Related: sonnet, men and women, burden, reminding
  • Sonnet 64 - 1,162 words
    Sonnet 64 Derived from the early Petrarchan form, William Shakespeare's sonnets maintain an iambic pentameter however implore an uncharacteristic rhyme scheme and have a final couplet with such strength that the whole character of the form is changed creating a clear thought division between the twelfth and thirteenth line. Shakespeare's style unique sonnet style became, in his time, the predominate English form. However, some poems such as John Keats' On First Looking into Chapman's Homer retained the classic Italian form.(Crowell pg 945) Shakespeare's Sonnet Sixty-Fourhold's true to the classic Shakespearean sonnet form, having three quatrains and a finalizing couplet. Utilizing the techni ...
    Related: sonnet, dylan thomas, natural world, rhyme scheme, manifest
  • Sonnet 73 - 432 words
    Sonnet 73 Poetry is a common medium for people to express love. Sonnets are almost always about love. William Shakespeare's "Sonnet 73" is no exception. Senti-ments of love along with those of against and death are expressed through the use of figurative language. The poem is organized in such a way that, as it progresses, the reader feels the author approaching death as the use of carefully chosen meta-phors that give "Sonnet 73" such powerful imagery. In the beginning of the poem the author uses the metaphor of autumn to stand for his progression in years. Just like the leaves change and fall from the trees, the author has changed and lost his youth. The author next states a compari-son of ...
    Related: sonnet, sonnet 73, figurative language, william shakespeare, sunset
  • Sonnet 73 Analysis - 433 words
    Sonnet 73 Analysis Poetry is a common medium for people to express love. Sonnets are almost always about love. William Shakespeare's Sonnet 73 is no exception. Senti-ments of love along with those of against and death are expressed through the use of figurative language. The poem is organized in such a way that, as it progresses, the reader feels the author approaching death as the use of carefully chosen meta-phors that give Sonnet 73 such powerful imagery. In the beginning of the poem the author uses the metaphor of autumn to stand for his progression in years. Just like the leaves change and fall from the trees, the author has changed and lost his youth. The author next states a compari-s ...
    Related: sonnet, sonnet 73, william shakespeare, love poem, approaching
  • Sonnet Definition - 516 words
    Sonnet Definition A sonnet is a fourteen-line poem in iambic pentameter with a carefully patterned rhyme scheme. Other strict, short poetic forms occur in English poetry (the sestina, the villanelle, and the haiku, for example), but none has been used so successfully by so many different poets. The Italian, or Petrarchan sonnet, named after Francesco Petrarch (1304-1374), the Italian poet, was introduced into English poetry in the early 16th century by Sir Thomas Wyatt (1503-1542). Its fourteen lines break into an octave (or octet), which usually rhymes abbaabba, but which may sometimes be abbacddc or even (rarely) abababab; and a sestet, which may rhyme xyzxyz or xyxyxy, or any of the multi ...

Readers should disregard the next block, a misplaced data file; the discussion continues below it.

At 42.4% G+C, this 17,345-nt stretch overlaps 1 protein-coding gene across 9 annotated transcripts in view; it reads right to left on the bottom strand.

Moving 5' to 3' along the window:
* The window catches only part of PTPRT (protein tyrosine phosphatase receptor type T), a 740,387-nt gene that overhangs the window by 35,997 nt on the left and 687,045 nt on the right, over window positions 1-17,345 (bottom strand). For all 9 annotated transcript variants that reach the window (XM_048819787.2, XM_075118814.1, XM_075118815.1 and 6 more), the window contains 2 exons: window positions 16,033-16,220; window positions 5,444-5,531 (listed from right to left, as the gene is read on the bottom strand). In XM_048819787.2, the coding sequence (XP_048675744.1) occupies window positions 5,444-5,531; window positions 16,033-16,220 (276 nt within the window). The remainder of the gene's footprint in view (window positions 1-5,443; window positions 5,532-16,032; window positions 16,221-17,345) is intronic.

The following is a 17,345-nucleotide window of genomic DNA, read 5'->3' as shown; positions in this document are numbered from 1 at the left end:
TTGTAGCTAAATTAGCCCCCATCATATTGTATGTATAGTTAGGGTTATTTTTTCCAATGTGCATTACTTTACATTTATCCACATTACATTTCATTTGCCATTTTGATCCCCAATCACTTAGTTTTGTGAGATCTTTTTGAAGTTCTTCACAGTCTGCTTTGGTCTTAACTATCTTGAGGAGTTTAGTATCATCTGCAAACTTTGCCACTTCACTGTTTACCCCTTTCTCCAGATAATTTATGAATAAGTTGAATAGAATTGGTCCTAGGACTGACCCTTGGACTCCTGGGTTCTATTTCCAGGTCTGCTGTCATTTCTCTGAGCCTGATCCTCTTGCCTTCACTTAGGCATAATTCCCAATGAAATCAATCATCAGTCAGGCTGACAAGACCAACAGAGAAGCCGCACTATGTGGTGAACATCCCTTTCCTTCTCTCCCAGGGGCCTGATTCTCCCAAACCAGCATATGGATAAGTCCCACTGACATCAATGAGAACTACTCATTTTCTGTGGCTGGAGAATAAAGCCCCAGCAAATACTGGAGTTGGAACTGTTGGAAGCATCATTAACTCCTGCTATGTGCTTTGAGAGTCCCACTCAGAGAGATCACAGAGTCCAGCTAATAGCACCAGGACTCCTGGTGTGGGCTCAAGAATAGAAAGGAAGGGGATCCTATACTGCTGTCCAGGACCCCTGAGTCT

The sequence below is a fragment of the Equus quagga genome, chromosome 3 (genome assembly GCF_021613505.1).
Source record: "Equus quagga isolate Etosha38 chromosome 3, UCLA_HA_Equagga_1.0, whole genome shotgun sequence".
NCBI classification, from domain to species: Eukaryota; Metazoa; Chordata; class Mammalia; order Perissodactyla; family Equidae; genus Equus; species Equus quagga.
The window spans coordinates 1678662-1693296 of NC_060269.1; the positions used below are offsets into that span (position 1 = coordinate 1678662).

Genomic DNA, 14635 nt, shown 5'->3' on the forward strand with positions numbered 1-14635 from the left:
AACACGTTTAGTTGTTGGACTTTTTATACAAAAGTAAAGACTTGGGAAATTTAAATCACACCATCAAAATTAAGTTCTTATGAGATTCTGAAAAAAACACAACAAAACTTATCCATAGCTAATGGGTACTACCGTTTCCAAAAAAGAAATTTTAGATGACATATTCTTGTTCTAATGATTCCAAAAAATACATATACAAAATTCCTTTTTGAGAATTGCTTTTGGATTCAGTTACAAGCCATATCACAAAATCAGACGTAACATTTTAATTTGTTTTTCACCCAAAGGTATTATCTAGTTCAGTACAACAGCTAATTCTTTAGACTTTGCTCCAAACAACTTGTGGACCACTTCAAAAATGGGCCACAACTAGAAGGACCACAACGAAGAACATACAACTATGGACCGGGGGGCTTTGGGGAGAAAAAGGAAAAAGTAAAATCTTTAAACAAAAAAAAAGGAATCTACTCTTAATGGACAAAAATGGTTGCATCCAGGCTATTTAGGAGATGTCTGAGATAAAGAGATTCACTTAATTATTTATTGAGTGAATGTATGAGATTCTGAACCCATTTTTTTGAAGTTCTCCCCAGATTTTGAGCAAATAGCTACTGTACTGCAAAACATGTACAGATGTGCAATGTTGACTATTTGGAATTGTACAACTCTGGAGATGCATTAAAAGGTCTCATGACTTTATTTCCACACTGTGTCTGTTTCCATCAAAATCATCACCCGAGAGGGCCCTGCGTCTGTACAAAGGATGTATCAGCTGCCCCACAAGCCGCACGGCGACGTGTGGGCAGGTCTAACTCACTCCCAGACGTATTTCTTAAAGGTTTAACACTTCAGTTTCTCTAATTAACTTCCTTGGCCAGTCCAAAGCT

Related: sonnet, shakespearean sonnets, thomas wyatt, english poetry, poets
  • This Sonnet Demonstrates Shakespeares Great Ability Of Playing With Words According To Him A Person Is Tonguetied When He Has - 513 words
    This sonnet demonstrates Shakespeare's great ability of playing with words. According to him a person is tongue-tied when he has either too much or too little to say. He illustrates his idea by giving an example of an unperfect actor who forgets his lines on stage and more curiously, some fierce thing whose heart is weakened by the weight of his own strength. This use of paradox adds intensity to the sonnet and lays the foundation for the following quatrain. The first quatrain is like the silence before a storm; the way it is presented suggests that there is more to come. The actor and the beast are summoned to serve only as analogues to Shakespeare's double-edged analytical presentation in ...
    Related: sonnet, portray, actor
  • To Earthward By Robert Frost - 417 words
    To Earthward By Robert Frost English IV AP February 2000 To Earthward Robert Frost's To Earthward is an intimate lyric in which an old man reflects upon his passionate experiences with love as a youth and the lack of such experiences in his old age. Through diction, imagery and structure, the tone of the speaker changes from one of gentle nostalgia to resentment toward the ephemeral nature of love. The entire poem, which consists of eight quatrains, adheres to a structure of six syllables in the first three lines of a quatrain and four syllables in the last line. Also throughout the colloquial piece are external rhymes, which are sometimes imperfect, but are used to keep the steady rhythm. T ...
    Related: frost, robert frost, vibrant, steady
  • Uncle Sams Song - 371 words
    Uncle Sam`s Song Uncle Sam's song, "I Don't Ever Wanna See You Again" is a song about a guy who gets his heart broken by his girlfriend. In this song Uncle Sam is singing directly to a girl who was once the love of his life. He tells her that he never wants to see her again because she was a secret lover of his best friend. This song is a lot like a ballad in many ways. It uses a refrain, which is called the chorus in the lyrics. The line, "I dont ever wanna see you again," is used repeatedly through out the song. Lines two and four rhyme, which is the basic format for the quatrains. It is about disappointed love and jealousy which most early ballads were written about. "I Dont Ever Wanna Se ...
    Related: sams, song, uncle, uncle sam, the girl